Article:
We all have heard about infamous ‘Investigatory Powers Bill’ also referred to as “Snoopers Charter” which was passed by both Houses of British Parliament in 2016. India which will overtake its colonial power in terms of GDP in 2019 is all set to follow their lead with respect to surveillance norms. India’s Ministry of Home Affairs on 20th December 2018, by way of notification, has authorized ten central agencies and bodies to intercept, monitor, and decrypt “any information generated, transmitted, received or stored in any computer”.
The authorization comes under Section 69 (1) of the Information Technology Act, 2000 and Rule 4 of the Information Technology (Procedure and safeguard for Monitoring and Collecting Traffic Data or Information) Rules.
According to Indian Law, the power of interception, decryption, and monitoring of electronic information comes from the Information Technology Act, 2000. It includes specific circumstances such as – the interest of the sovereignty or integrity of India, defence of India, security of the State, friendly relations with foreign States or public order or for preventing incitement to the commission of any cognizable offence relating to above or for investigation of any offence. It’s not the question of blaming the present or the previous government. The UPA government in 2009 brought the Information Technology (Procedure and Safeguards for Interception, Monitoring and Decryption of Information) Rules, 2009 to define ‘interception’ and its safeguards. According to these rules, no person shall carry out the interception or decryption of any information except by an order issued by a competent authority to an agency. However, the UPA government did not specifically name the agencies and left the rules open to misuse. However, the present government in its order has made the ruling specific to 10 agencies.
Though, such powers were already there under the Indian Telegraph Act, but, this notification has widened the power of these 10 agencies. This decision coming so close to the next general elections poses questions on the transparency of the party in power. The government recently also accepted in Rajya Sabha during Question Hour that it had proposed to set up a Social Media Communication Hub involving mass surveillance of citizens of India. This answer was given to Shri D. Kupendra Reddy (Upper House MP) to his Unstarred Question No. 720 on 17th December 2018. The question can be raised that, “If the government is committed to freedom of speech and expression and personal liberty then why does it give such proposals/orders?”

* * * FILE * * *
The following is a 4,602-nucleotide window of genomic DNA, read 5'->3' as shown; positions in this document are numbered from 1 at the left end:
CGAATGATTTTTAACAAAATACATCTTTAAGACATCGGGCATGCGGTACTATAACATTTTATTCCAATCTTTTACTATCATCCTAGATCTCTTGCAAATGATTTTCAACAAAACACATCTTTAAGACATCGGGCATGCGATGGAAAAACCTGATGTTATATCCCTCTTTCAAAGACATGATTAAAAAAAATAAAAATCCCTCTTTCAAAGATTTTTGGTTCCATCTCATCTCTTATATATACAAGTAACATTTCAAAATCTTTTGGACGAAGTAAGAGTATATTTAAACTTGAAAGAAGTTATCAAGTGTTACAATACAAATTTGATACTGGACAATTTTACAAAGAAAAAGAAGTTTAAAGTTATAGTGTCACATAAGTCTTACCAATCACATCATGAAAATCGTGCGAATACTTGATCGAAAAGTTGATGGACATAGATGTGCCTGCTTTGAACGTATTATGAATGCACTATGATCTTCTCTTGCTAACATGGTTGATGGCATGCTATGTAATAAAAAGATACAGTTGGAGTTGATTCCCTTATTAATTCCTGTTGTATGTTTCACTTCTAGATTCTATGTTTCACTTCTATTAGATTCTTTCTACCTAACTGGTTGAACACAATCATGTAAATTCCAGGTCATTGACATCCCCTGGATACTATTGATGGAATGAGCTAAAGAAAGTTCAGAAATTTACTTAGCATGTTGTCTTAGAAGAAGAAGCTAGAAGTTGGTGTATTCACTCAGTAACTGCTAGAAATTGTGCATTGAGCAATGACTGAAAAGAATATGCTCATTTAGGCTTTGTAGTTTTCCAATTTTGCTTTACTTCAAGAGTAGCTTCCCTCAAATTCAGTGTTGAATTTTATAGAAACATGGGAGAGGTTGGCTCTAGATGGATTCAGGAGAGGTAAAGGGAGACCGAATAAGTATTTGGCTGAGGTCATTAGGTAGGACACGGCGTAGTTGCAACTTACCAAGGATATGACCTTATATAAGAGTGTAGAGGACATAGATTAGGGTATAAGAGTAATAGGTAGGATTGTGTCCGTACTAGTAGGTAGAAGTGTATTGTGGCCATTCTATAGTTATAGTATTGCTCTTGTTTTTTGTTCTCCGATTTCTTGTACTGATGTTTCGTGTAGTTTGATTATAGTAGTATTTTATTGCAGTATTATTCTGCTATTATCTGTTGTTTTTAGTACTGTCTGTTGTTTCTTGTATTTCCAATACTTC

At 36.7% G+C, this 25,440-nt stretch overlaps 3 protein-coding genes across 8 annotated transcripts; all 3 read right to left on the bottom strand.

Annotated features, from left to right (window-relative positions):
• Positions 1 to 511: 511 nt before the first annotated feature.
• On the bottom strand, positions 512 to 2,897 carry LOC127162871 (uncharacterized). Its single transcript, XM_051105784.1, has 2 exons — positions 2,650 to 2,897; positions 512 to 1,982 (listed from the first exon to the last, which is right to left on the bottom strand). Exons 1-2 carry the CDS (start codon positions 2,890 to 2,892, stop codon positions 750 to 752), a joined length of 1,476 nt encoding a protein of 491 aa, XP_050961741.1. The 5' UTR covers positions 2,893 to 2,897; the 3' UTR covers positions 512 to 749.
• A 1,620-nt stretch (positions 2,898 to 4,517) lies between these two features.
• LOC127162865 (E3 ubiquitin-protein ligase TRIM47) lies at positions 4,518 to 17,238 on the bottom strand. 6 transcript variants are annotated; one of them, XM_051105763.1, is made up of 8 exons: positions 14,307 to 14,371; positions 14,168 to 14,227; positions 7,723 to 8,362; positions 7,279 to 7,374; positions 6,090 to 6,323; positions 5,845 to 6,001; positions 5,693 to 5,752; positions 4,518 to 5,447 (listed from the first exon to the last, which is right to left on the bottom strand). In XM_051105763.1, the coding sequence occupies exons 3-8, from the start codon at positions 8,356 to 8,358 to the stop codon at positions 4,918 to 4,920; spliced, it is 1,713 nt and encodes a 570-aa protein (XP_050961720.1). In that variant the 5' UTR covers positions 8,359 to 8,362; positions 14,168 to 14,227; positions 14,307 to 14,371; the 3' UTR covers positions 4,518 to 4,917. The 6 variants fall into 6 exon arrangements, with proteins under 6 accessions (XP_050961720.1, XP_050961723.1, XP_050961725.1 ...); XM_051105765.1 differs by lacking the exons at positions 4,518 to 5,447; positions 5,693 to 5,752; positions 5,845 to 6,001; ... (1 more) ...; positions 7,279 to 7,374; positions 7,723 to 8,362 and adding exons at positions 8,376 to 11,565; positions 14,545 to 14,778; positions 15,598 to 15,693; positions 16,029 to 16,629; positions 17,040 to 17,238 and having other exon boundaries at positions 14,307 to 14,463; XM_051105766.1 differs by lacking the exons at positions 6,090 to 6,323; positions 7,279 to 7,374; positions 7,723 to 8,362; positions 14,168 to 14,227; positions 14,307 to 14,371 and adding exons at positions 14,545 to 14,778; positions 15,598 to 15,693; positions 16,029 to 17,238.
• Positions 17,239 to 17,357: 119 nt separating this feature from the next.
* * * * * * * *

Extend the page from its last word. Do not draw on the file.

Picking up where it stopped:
It should be pointed out herein that this is not the first time that the government has taken measures towards building a ‘surveillance state’. Last year, a similar highly advanced surveillance system was tested by Govt., which was called “Vishwarupal”, developed by the National Technical Research Organization (NTRO). This year it planned to implement a mass-surveillance activity via ‘Netra’ or Network Traffic Analysis, which has been developed by India’s Centre for Artificial Intelligence and Robotics (CAIR), a sub-division of Defense Research and Development Organization (DRDO). Apart from that, there are 5 more broad categories of surveillance programs carried out by the State, like – Central Monitoring System (CMS), National Intelligence Grid (NAT-GRID), Lawful Intercept And Monitoring Project (LIM), Crime and Criminal Tracking Network & Systems (CCTNS) and, New Media Wing (Bureau of New and Concurrent Media). There has been extreme opacity in terms of available information for the above mentioned programs. This can be on the ground of less coverage by media or of the result of action taken by government under Official Secrets Act, 1923. Implementation of the landmark Right to Information (RTI) Act of 2005 has been mixed, with the majority of requests blocked due to the law’s broad categorical restrictions on the release of information.
Besides these measures being ultravires the Constitution of India may have, politically motivated action. Further, the collection of data have storage implications like domestic and foreign hacking, security breach and ethical issues. Thus, the said order by MHA needs to stand down as it creates a dystopian Orwellian society. I want to end the piece by a quote by Julie E. Cohen – Professor of Law, Georgetown Law University from his article ‘What Privacy is for’ in Harvard Law Review:
“when privacy and its purportedly outdated values must be balanced against the cutting-edge imperatives of national security, efficiency, and entrepreneurship, privacy comes up the loser. The list of privacy counterweights is long and growing. The recent additions of social media, mobile platforms, cloud computing, data mining, and predictive analytics now threaten to tip the scales entirely, placing privacy in permanent opposition to the progress of knowledge.”